Ultimate Climbing Road Trip Budget

A few weeks ago we wrote about our epic U.S. climbing road trip and now we’re going to give you the breakdown of our budget. You can see our round-the-world travel budget here.

All in all we spent 5 months on the road from March through August 2011. In that time we covered 36 states in addition to a short stop in DC and a few days in Vancouver. Our total distance clocked in at about 18,000 miles and we visited a total of seventeen rock climbing areas.

You can see the breakdown of our budget below. We spent a little more than half of our money on food (including restaurants, groceries and beer) and about a third of our money on gas. The chart shows costs PER PERSON with two of us traveling in the truck. If you take a trip by yourself gas would be twice as expensive.

For 5 months driving around the U.S. we spent $9,700 which comes out to $4,850 per person, and $30.70 per person per day. That is slightly less than the $33/day we spent during our year abroad. I think it’s pretty interesting to see how these costs compare.

 

roadtripchart

How We Did It

There are a few things we did that made this more affordable than it could have been. Having converted our truck to a camping vehicle we spent significantly less on accommodation than one might expect for a road trip of this duration. In fact we averaged only 37 cents a day! We couchsurfed and stayed with friends when in cities and rarely paid for camping, preferring free campgrounds when available. We only got one hotel room during the entire five months. For some tips on how to eliminate accommodation costs see our Hobobo Guide to Camping.

Our only monthly cost was the cell phone which we shared. We opted for a basic $30 monthly pre-pay plan, avoiding the commitment of a contract and having only minimal data access for emergencies. It is very easy to find free wifi. If you’re interested we have some tips here.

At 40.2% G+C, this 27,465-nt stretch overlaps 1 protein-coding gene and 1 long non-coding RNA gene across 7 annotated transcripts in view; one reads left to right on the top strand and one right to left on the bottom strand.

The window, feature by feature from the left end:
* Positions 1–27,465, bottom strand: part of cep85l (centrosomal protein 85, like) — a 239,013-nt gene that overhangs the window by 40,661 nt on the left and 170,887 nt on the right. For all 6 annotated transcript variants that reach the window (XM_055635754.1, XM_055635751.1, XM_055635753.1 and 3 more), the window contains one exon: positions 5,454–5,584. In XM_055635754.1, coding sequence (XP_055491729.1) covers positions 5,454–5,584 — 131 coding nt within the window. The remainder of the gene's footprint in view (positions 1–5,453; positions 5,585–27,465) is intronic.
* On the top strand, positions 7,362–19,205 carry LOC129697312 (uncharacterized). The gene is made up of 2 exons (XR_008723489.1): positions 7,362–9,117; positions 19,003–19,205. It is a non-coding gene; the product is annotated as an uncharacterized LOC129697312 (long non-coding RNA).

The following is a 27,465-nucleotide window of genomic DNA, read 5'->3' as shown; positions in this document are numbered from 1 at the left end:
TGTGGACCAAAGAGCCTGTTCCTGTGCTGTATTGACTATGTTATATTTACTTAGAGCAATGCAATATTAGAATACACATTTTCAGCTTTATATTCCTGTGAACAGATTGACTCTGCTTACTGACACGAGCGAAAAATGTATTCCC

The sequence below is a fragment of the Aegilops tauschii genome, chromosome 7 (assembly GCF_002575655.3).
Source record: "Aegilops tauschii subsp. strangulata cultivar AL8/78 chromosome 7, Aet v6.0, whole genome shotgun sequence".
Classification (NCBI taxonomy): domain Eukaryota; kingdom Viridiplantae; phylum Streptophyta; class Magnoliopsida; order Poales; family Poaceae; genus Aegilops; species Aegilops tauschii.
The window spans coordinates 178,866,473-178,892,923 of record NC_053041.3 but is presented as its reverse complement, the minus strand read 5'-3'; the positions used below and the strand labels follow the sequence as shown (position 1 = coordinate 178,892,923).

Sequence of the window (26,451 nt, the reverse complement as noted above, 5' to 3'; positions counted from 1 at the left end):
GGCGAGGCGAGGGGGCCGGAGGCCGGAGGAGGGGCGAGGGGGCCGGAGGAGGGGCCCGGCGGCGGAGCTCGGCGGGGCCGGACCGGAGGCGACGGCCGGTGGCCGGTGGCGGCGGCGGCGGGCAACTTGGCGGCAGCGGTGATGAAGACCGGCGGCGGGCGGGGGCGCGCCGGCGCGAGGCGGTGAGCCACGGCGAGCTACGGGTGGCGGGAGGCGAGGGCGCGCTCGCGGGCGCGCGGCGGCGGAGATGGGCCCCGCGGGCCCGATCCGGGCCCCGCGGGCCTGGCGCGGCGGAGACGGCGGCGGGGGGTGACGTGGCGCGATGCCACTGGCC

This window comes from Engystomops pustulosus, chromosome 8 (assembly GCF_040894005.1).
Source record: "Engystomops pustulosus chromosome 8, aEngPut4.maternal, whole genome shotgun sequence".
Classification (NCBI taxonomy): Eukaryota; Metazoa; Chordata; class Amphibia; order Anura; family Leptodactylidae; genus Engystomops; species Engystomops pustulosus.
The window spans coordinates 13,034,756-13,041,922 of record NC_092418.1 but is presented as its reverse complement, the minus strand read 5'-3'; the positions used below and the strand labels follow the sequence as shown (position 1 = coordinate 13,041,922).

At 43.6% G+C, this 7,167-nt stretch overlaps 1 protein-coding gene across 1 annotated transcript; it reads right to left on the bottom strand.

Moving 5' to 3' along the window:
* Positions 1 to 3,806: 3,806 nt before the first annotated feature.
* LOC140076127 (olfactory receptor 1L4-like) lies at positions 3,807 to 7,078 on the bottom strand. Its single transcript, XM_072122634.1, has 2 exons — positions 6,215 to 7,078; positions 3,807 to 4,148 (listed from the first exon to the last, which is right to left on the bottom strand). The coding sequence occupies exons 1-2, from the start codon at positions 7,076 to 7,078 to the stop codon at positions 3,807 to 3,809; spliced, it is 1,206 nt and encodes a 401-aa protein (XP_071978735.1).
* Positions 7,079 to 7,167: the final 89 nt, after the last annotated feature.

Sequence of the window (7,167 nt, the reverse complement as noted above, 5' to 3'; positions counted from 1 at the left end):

Cooking most of our own meals enabled us to keep food costs low. It helps to be familiar with American grocery stores and products to know what is inexpensive. We avoided restaurants and kept grocery costs low. We did buy quite a bit of beer, but buying the cheapest beer can be less than 50 cents a can.

Gas was another big expenditure. Our truck gets 24 miles per gallon, which is pretty good relative to other camping vehicles. One of our biggest motivators for buying a Toyota Tacoma with a shell was that it gets great gas mileage for a cragging vehicle. (Note that ours is a 4-cylinder 2wd, more on setup is here).

Your average van gets between 12-18 mpg, so your costs will go up pretty significantly if you are moving around a lot. In fact, a 12 mpg van would have DOUBLED our gas costs and increased our entire budget by 30%.

The “other” category includes just about anything that is not food, gas and lodging. This includes entertainment, climbing guidebooks, pharmacy items (shampoo, toothpaste, etc.), entry fees and gear we bought on the way.

Cheap is In, People

A trip like this can also be done for even less if you change your priorities. We cooked a lot but we ate well. Driving less, low cost food and no beer will probably reduce your costs by at least $5/day.

So there you have it, aspiring dirtbags! For less than you might pay in rent and utilities you can become a hobobo like us!

2 Responses to “Ultimate Climbing Road Trip Budget”

  1. Michael said:

    Hey Briana,

    I really enjoyed reading this article. Nice going. Namaste


    January 19th, 2012 at 9:16 pm

  2. Mark said:

    At nearly $2000 per month considering the nearly free lodging and super-trim expenses… dang… I couldn’t get remotely close to those numbers. Well done.
    Good timing too, with gas prices rising and the value of the dollar falling, I fear that both trips (abroad and at home) would be challenging to match that frugality. Stoopid world economies.


    January 26th, 2012 at 8:57 am

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